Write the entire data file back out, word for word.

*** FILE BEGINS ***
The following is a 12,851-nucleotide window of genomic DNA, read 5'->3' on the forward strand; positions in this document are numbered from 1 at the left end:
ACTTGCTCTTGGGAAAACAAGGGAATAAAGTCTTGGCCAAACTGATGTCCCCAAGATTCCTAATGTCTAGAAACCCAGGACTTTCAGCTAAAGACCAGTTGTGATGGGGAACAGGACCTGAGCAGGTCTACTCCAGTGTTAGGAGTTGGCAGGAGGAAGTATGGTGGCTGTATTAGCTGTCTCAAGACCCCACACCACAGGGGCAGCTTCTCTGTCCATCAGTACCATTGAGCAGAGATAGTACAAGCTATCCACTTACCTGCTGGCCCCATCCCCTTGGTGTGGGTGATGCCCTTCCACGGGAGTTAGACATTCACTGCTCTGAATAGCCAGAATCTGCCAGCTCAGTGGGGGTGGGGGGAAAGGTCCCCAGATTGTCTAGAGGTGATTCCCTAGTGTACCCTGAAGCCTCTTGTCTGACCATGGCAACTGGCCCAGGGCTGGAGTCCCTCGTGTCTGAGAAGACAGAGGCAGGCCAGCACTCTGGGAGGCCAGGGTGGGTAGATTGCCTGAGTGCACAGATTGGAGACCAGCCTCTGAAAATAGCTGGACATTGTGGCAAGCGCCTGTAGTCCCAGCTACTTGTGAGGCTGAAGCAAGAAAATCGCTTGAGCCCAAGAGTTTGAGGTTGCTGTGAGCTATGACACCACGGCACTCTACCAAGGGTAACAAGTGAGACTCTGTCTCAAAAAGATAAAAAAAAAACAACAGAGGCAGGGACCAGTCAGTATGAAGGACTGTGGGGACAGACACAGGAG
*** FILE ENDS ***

The following is a 12,851-nucleotide window of genomic DNA, read 5'->3' on the forward strand; positions in this document are numbered from 1 at the left end:
ACTTGCTCTTGGGAAAACAAGGGAATAAAGTCTTGGCCAAACTGATGTCCCCAAGATTCCTAATGTCTAGAAACCCAGGACTTTCAGCTAAAGACCAGTTGTGATGGGGAACAGGACCTGAGCAGGTCTACTCCAGTGTTAGGAGTTGGCAGGAGGAAGTATGGTGGCTGTATTAGCTGTCTCAAGACCCCACACCACAGGGGCAGCTTCTCTGTCCATCAGTACCATTGAGCAGAGATAGTACAAGCTATCCACTTACCTGCTGGCCCCATCCCCTTGGTGTGGGTGATGCCCTTCCACGGGAGTTAGACATTCACTGCTCTGAATAGCCAGAATCTGCCAGCTCAGTGGGGGTGGGGGGAAAGGTCCCCAGATTGTCTAGAGGTGATTCCCTAGTGTACCCTGAAGCCTCTTGTCTGACCATGGCAACTGGCCCAGGGCTGGAGTCCCTCGTGTCTGAGAAGACAGAGGCAGGCCAGCACTCTGGGAGGCCAGGGTGGGTAGATTGCCTGAGTGCACAGATTGGAGACCAGCCTCTGAAAATAGCTGGACATTGTGGCAAGCGCCTGTAGTCCCAGCTACTTGTGAGGCTGAAGCAAGAAAATCGCTTGAGCCCAAGAGTTTGAGGTTGCTGTGAGCTATGACACCACGGCACTCTACCAAGGGTAACAAGTGAGACTCTGTCTCAAAAAGATAAAAAAAAAACAACAGAGGCAGGGACCAGTCAGTATGAAGGACTGTGGGGACAGACACAGGAG